Chief’s blog – Monday February 16, 2015

I must start by thanking all staff for the tremendous efforts made over the past week as the Edison changes go live across the Force.  I have been immensely proud at the hard work, commitment and initiative shown by all sorts of people in every rank and role.

I spent some time out and about talking to those members of staff actually doing work within the new working arrangements.  Unsurprisingly it all feels rather different and sometimes that different feels good and sometimes it feels unsettling! I visited the patrol and resolution team officers at Euston Street and Braunstone as they were coming off and going on duty.  It is clear that, as intended, the officers that I had spoken to had only been asked to attend emergency and urgent issues. Those that had prisoners had found the process of handing them over to the new Force Investigation Unit to  be pretty seamless and positive.

I bumped into a dedicated neighbourhood officer who when I asked her what the changes had brought smiled broadly and said “time”.  Of course that time needs using wisely managing offenders and working with local people and partners to solve problems and get upstream of demand.  The managed appointments team have worked really hard to ensure that we have fulfilled the appointments that we have made and the force investigation unit have been doing follow up investigations, contrary to the national press’s position on the issue!

The IMU teams have been working positively to bring their differing skills and specialisms together to ensure that members of the public get a good service, to make sure that we identify investigative leads to follow up and in doing so have dealt with about 60% of what has been brought to their attention within their own office.

I spent much of the early days of the week dealing with the local media and the nationals too.  In general terms the local media have presented some balanced reporting about what we are doing and tried to weigh up the fact that, with fewer people, things will have to be different against our obvious commitment to fight crime and anti-social behaviour and to make Leicester, Leicestershire and Rutland as safe as we possibly can for local people and visitors.  The national media were not interested in anything beyond broad headlines and, despite considerable effort on our part, insisted on misrepresenting what we are actually about and what we are doing.  As a citizen I do worry about a world where people make decisions based on half a story.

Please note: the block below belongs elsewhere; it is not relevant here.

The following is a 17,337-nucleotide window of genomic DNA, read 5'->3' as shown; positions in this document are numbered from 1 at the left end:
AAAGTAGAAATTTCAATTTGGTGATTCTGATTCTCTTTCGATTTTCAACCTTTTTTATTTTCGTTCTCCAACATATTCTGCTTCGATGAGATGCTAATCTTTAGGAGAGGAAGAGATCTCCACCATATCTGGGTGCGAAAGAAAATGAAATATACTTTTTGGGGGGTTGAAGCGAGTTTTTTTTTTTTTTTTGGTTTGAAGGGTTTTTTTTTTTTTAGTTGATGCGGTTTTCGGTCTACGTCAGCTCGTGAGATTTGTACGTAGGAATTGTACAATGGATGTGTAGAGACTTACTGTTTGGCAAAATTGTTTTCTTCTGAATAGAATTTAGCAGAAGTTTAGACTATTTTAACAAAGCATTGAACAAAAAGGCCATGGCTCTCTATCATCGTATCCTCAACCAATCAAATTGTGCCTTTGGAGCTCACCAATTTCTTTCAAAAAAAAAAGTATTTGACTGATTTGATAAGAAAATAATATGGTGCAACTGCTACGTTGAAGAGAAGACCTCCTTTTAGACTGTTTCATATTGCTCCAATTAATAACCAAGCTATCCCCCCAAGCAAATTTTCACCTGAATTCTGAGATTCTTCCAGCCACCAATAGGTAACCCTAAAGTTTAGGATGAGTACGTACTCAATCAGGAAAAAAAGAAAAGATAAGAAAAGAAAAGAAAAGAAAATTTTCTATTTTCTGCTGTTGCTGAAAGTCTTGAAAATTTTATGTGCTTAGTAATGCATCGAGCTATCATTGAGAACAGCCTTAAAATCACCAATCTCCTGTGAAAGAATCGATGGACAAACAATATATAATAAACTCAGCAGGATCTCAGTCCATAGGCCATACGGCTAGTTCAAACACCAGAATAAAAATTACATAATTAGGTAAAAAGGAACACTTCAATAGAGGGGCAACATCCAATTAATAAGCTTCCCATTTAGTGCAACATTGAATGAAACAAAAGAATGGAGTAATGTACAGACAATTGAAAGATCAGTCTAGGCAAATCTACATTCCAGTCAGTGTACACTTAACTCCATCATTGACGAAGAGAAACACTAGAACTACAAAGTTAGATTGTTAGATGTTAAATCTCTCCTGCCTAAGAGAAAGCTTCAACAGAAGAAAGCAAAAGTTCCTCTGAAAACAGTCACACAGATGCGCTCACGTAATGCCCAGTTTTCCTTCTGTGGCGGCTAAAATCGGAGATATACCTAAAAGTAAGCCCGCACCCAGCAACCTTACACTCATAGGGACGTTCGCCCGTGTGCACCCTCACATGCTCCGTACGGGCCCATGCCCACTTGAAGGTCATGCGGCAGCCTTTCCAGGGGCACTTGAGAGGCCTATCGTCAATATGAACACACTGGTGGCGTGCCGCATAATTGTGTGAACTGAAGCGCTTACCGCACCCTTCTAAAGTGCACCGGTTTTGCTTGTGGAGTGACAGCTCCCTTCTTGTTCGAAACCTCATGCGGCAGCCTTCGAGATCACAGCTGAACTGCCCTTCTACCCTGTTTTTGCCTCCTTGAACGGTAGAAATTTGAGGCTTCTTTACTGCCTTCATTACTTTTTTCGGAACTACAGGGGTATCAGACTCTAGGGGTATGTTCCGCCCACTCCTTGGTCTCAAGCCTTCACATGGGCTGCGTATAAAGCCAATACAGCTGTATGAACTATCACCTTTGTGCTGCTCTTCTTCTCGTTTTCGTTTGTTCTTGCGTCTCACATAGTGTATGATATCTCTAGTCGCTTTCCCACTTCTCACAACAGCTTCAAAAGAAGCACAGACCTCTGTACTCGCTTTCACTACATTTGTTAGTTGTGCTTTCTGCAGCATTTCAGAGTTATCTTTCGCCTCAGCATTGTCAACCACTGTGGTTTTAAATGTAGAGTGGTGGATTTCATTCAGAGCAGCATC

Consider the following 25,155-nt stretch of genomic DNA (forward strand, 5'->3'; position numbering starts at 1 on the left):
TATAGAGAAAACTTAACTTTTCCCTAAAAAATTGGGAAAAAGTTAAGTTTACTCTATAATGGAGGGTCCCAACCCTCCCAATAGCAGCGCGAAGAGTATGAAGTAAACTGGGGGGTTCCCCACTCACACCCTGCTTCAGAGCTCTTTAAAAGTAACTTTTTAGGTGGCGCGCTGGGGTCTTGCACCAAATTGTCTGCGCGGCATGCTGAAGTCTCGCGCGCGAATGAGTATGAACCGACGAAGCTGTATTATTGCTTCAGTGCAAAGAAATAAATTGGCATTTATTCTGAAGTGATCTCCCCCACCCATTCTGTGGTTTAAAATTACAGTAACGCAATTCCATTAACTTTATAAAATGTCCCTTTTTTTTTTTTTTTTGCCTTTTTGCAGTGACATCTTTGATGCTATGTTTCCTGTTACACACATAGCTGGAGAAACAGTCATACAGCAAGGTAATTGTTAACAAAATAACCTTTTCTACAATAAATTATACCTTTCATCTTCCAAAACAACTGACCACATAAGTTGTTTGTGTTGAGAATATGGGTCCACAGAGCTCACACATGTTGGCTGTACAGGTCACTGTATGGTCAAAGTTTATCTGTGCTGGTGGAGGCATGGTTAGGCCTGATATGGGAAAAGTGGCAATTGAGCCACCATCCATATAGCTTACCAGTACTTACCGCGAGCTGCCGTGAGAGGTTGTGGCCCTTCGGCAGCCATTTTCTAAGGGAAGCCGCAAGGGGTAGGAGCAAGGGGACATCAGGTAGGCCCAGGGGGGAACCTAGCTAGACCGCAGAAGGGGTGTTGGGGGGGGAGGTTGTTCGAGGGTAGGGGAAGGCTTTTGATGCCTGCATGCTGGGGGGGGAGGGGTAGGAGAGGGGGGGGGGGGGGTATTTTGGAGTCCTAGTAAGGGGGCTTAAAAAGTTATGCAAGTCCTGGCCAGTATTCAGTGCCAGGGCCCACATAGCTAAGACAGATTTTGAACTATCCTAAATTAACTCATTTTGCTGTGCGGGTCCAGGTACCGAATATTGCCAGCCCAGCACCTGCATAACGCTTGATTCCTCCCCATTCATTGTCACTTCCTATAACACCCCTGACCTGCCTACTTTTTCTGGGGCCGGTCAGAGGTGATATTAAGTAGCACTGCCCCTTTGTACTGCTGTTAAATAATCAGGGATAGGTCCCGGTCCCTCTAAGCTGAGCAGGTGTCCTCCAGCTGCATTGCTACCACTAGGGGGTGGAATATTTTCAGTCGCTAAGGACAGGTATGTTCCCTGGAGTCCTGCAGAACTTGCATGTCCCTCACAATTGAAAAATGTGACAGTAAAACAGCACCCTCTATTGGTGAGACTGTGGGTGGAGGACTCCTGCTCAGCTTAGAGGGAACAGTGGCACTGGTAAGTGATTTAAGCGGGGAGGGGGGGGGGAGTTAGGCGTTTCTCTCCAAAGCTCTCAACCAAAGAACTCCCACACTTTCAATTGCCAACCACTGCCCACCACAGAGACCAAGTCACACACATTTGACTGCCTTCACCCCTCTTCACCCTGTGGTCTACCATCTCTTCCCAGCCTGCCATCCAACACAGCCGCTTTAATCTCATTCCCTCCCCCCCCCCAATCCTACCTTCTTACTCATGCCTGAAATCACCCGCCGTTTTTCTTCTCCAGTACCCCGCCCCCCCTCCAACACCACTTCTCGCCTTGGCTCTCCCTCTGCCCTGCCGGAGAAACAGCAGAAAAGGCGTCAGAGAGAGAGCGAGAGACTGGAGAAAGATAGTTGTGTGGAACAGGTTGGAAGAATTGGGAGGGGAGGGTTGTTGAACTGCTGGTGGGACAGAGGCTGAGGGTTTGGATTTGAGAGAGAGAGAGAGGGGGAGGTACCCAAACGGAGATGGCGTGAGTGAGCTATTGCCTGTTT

My media appearances took me to various locations within the Force and also back to Central TV studios in Gas Street in Birmingham.  Walking down Gas Street in my Chief’s uniform made me pause for thought; 26 years ago I was patrolling Gas Street as a Police Constable and it was an area that I regularly walked.  I am now of an age where there seem to have been a number of new buildings built, and a few demolished,  since I was on patrol in that area!

It was good to meet at HQ with senior partners to talk about how we can get upstream of demand together.  The meeting of the Strategic Partnership Board, chaired by Sir Clive Loader our PCC, featured some hard work done by Chief Superintendent Rob Nixon and colleagues.  It was a very positive approach from all partners and we have progressed community safety in a way that sees up well set up for the coming years.  I also chaired some national work about disabilities.  Working on behalf of ACPO I have set up three work streams on accessibility, autism and dementia.  These will create communities of practice, in effect groups of practitioners from all over the country who will be able to support our efforts to give a good service to individuals who have disabilities.

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About leicspolice

Leicestershire Police provides a policing service to the people of Leicester, Leicestershire and Rutland 24-hours a day, 365-days of the year. The area we are responsible for covers over 2,500 square kilometres (over 965 square miles) and has a population of nearly one million. There is a rich diversity of communities all with their own policing needs.